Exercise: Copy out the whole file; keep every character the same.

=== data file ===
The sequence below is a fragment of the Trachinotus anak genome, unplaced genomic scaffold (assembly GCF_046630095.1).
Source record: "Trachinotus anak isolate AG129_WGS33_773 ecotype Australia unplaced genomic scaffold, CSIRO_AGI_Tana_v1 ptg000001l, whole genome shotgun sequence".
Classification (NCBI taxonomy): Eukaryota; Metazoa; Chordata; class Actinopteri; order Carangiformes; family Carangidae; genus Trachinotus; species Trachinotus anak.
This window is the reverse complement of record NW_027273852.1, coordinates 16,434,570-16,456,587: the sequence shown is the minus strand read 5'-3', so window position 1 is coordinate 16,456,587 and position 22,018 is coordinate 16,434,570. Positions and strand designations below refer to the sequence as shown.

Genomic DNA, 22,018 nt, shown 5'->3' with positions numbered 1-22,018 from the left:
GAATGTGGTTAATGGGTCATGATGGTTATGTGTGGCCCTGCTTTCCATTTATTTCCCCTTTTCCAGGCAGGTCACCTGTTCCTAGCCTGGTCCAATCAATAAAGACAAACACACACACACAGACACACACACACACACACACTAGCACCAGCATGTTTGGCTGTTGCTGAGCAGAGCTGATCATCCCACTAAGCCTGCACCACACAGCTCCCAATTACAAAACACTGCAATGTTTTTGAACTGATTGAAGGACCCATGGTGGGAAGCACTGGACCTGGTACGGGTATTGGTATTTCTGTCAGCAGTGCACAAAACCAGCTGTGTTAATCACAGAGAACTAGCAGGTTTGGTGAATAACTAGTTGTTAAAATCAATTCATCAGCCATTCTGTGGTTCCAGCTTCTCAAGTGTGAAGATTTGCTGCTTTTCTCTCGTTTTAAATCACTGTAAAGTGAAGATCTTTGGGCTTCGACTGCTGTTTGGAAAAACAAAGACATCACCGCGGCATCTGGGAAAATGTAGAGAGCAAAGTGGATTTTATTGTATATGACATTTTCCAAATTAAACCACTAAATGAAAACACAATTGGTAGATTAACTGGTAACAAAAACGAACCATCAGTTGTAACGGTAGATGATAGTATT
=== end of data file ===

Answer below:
The sequence below is a fragment of the Trachinotus anak genome, unplaced genomic scaffold (assembly GCF_046630095.1).
Source record: "Trachinotus anak isolate AG129_WGS33_773 ecotype Australia unplaced genomic scaffold, CSIRO_AGI_Tana_v1 ptg000001l, whole genome shotgun sequence".
Classification (NCBI taxonomy): Eukaryota; Metazoa; Chordata; class Actinopteri; order Carangiformes; family Carangidae; genus Trachinotus; species Trachinotus anak.
This window is the reverse complement of record NW_027273852.1, coordinates 16,434,570-16,456,587: the sequence shown is the minus strand read 5'-3', so window position 1 is coordinate 16,456,587 and position 22,018 is coordinate 16,434,570. Positions and strand designations below refer to the sequence as shown.

Genomic DNA, 22,018 nt, shown 5'->3' with positions numbered 1-22,018 from the left:
GAATGTGGTTAATGGGTCATGATGGTTATGTGTGGCCCTGCTTTCCATTTATTTCCCCTTTTCCAGGCAGGTCACCTGTTCCTAGCCTGGTCCAATCAATAAAGACAAACACACACACACAGACACACACACACACACACACTAGCACCAGCATGTTTGGCTGTTGCTGAGCAGAGCTGATCATCCCACTAAGCCTGCACCACACAGCTCCCAATTACAAAACACTGCAATGTTTTTGAACTGATTGAAGGACCCATGGTGGGAAGCACTGGACCTGGTACGGGTATTGGTATTTCTGTCAGCAGTGCACAAAACCAGCTGTGTTAATCACAGAGAACTAGCAGGTTTGGTGAATAACTAGTTGTTAAAATCAATTCATCAGCCATTCTGTGGTTCCAGCTTCTCAAGTGTGAAGATTTGCTGCTTTTCTCTCGTTTTAAATCACTGTAAAGTGAAGATCTTTGGGCTTCGACTGCTGTTTGGAAAAACAAAGACATCACCGCGGCATCTGGGAAAATGTAGAGAGCAAAGTGGATTTTATTGTATATGACATTTTCCAAATTAAACCACTAAATGAAAACACAATTGGTAGATTAACTGGTAACAAAAACGAACCATCAGTTGTAACGGTAGATGATAGTATT